Could guacamole and some salsas become victims of global warming? Possibly, says Chipotle Mexican Grill.
The restaurant chain, in an annual report, listed drought and global weather change among a long list of business risks faced by the company.
“Increasing weather volatility or other long-term changes in global weather patterns, including any changes associated with global climate change, could have a significant impact on the price or availability of some of our ingredients,” Chipotle said in the filing last month.
If the cost of ingredients jumps, the company said it “may choose to temporarily suspend” serving items such as guacamole or some salsas.
The warning was highlighted Tuesday by ThinkProgress, a liberal blog.
Chipotle says it uses 97,000 pounds of avocados a day — and 70 to make a single batch of guacamole. That comes out to nearly 18,000 tons of avocados a year.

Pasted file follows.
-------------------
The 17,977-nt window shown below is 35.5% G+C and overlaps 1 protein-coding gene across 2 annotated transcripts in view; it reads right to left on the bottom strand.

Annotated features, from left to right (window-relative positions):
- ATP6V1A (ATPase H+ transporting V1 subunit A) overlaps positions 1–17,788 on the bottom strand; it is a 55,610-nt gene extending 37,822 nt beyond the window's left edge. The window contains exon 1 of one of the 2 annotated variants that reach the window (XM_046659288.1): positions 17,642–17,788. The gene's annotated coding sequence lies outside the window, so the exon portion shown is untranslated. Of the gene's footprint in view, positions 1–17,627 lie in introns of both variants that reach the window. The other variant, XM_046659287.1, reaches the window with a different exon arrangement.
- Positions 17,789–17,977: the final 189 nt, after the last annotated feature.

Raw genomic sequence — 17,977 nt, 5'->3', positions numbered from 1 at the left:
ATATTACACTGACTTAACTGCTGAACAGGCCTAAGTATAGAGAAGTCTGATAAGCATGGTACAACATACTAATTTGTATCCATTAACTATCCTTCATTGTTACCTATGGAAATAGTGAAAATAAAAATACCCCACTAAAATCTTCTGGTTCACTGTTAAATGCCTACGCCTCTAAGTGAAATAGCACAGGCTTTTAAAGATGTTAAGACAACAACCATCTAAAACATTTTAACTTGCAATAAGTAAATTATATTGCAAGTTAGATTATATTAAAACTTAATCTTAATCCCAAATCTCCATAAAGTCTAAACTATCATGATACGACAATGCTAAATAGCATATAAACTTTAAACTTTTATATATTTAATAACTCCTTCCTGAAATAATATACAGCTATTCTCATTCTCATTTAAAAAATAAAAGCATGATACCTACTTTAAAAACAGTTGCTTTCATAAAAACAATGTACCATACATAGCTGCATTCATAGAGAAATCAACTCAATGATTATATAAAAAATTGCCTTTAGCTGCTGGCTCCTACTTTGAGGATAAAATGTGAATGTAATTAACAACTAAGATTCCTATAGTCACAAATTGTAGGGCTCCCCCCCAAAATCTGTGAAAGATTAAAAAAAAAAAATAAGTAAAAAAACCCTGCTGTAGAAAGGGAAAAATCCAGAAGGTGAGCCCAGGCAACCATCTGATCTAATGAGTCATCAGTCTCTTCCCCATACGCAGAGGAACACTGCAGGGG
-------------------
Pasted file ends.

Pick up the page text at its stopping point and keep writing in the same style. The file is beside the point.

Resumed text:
Chipotle did not have an immediate comment on the warning in its filing. The company’s policy includes a “food with integrity” program that stresses using organic meats and crops whenever possible with an eye towards the sustainability of the food supply.
California, a major source of the nation’s avocado crop, is currently suffering from a severe drought, despite heavy rains in the last week.
A 2006 study by scientists at Lawrence Livermore National Laboratory projected that the state’s agriculture production, including that of avocados, could be cut by as much as 40% by the middle of the century due to global climate change.
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